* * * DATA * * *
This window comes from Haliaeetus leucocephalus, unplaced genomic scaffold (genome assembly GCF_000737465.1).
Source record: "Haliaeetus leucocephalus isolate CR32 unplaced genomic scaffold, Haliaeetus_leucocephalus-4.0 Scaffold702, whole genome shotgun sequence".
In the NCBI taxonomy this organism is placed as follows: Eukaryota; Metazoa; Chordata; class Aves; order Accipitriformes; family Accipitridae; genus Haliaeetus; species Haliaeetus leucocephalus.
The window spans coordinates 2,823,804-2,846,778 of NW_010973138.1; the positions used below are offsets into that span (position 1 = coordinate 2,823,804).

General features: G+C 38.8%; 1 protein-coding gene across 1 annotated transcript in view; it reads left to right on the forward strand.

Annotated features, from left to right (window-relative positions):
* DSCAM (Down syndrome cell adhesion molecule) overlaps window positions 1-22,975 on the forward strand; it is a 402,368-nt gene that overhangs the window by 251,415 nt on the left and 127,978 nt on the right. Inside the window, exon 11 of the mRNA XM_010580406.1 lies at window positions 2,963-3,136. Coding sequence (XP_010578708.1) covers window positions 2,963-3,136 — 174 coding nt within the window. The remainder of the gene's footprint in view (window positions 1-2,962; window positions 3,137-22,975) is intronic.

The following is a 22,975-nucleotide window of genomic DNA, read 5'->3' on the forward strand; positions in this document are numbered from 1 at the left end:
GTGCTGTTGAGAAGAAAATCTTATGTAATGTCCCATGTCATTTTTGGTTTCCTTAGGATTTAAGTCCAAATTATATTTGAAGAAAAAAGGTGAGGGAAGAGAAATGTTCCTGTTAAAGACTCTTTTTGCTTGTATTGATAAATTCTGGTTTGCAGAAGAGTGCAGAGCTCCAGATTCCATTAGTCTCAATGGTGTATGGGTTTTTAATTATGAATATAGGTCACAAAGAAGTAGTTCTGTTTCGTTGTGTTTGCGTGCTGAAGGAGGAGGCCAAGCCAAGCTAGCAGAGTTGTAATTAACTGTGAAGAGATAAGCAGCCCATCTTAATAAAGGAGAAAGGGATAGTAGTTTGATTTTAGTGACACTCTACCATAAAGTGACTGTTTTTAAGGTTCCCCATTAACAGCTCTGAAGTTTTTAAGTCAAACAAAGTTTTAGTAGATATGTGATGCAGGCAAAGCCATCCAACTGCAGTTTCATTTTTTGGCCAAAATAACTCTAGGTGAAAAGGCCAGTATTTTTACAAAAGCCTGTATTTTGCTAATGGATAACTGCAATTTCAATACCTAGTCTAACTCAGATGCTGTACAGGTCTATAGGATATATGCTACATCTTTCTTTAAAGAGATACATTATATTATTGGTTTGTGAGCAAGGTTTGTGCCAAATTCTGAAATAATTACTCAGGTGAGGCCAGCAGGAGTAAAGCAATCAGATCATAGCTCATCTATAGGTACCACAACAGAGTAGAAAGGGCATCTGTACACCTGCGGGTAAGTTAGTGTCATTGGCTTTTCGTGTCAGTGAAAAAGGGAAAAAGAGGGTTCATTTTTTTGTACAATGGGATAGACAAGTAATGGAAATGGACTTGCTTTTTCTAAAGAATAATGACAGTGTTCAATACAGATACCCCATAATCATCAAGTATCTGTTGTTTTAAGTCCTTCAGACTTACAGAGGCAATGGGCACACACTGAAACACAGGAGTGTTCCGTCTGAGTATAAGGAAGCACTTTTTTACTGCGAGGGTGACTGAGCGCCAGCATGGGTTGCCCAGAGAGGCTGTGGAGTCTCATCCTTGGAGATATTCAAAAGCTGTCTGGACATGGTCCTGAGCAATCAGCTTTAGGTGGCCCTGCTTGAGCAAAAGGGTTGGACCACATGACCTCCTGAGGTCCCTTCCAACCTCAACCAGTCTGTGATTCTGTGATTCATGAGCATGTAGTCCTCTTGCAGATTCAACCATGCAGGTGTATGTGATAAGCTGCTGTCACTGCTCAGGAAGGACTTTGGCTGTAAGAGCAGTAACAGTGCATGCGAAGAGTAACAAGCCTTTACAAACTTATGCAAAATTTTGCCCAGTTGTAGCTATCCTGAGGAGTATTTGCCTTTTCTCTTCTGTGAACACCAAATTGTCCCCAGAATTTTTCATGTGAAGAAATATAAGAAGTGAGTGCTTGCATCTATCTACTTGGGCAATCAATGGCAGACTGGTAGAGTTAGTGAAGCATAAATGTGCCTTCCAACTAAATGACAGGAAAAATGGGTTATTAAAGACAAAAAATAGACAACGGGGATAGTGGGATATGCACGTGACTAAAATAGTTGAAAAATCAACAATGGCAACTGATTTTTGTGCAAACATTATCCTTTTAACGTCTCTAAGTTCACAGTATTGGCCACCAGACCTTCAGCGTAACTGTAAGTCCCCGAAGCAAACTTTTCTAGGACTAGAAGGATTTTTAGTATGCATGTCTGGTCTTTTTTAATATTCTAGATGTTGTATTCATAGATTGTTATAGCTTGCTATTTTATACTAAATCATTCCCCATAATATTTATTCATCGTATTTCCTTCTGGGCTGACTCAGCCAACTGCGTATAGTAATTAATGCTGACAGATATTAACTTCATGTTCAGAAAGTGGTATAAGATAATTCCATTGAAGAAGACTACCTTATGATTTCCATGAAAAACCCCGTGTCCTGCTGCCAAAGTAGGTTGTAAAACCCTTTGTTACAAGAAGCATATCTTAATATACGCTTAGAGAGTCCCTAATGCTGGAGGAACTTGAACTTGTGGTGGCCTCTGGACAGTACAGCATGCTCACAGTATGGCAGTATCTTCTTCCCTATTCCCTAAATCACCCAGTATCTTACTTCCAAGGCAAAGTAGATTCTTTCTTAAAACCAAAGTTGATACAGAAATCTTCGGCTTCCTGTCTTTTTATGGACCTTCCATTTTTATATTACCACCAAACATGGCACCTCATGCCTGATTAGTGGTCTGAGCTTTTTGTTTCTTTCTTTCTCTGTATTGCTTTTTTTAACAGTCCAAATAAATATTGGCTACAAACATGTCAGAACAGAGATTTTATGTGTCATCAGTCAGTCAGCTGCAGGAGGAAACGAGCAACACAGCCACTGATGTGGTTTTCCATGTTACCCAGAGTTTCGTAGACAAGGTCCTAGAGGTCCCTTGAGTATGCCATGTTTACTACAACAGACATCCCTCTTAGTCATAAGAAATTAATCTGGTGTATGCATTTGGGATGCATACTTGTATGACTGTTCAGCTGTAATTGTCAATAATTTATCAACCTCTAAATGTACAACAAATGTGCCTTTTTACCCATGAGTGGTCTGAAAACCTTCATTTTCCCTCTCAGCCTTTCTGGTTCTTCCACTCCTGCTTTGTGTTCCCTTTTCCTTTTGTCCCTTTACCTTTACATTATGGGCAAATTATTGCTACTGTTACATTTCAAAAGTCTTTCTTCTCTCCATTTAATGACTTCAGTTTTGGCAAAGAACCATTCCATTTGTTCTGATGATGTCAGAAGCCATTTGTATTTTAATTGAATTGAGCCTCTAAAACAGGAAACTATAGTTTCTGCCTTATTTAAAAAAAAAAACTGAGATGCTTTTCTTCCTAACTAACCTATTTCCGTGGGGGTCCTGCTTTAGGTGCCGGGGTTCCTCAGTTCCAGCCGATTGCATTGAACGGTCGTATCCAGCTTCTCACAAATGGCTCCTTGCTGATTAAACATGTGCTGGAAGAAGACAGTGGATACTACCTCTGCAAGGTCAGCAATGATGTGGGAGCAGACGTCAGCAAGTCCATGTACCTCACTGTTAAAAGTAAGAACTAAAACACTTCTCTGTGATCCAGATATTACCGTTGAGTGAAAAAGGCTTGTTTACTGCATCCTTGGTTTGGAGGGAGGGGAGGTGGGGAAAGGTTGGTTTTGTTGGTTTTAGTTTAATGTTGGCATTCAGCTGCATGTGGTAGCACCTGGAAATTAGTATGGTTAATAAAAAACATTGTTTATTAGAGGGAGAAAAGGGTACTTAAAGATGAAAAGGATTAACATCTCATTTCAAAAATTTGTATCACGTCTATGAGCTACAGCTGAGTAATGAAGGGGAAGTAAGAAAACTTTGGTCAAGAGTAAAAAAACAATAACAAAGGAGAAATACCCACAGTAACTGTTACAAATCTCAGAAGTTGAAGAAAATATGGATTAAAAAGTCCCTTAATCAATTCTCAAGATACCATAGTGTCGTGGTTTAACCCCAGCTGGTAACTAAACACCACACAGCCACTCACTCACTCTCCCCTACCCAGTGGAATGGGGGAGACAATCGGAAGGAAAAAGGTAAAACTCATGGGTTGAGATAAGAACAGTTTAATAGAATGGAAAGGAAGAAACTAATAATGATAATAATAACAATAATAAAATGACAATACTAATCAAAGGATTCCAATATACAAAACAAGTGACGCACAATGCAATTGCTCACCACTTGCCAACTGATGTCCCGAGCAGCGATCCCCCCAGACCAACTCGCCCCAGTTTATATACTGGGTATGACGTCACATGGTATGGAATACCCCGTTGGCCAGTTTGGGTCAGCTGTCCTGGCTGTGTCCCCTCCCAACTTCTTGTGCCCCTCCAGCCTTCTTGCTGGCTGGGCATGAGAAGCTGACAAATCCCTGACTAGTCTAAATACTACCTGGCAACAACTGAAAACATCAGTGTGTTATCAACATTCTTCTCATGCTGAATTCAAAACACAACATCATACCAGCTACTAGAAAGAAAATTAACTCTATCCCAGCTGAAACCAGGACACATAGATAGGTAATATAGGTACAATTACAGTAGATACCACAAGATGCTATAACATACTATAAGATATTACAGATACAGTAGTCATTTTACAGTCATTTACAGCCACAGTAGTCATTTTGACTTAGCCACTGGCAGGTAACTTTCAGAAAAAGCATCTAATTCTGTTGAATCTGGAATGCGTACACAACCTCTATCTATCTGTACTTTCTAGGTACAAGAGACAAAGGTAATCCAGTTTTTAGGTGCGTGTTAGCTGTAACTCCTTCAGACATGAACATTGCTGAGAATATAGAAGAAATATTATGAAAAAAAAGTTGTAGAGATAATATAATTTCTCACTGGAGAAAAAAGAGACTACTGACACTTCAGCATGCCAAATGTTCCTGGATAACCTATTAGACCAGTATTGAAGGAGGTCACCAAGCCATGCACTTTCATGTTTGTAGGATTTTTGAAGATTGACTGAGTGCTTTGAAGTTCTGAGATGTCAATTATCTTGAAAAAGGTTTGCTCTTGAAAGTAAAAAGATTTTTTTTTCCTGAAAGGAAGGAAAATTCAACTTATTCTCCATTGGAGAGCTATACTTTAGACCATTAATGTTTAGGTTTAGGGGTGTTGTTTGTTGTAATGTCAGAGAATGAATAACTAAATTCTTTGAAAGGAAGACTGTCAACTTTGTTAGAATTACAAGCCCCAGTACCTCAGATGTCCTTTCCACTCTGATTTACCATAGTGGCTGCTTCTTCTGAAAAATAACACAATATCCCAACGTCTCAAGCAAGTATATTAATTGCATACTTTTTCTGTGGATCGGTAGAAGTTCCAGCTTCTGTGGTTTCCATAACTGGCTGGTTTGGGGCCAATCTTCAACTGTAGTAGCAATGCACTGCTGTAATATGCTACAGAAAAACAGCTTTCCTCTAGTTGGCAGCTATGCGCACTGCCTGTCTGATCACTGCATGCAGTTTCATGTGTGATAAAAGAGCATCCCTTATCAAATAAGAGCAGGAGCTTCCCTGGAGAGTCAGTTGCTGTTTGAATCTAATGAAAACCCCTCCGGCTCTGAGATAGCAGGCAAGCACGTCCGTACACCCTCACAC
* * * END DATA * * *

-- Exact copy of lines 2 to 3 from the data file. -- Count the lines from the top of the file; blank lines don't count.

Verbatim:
Source record: "Haliaeetus leucocephalus isolate CR32 unplaced genomic scaffold, Haliaeetus_leucocephalus-4.0 Scaffold702, whole genome shotgun sequence".
In the NCBI taxonomy this organism is placed as follows: Eukaryota; Metazoa; Chordata; class Aves; order Accipitriformes; family Accipitridae; genus Haliaeetus; species Haliaeetus leucocephalus.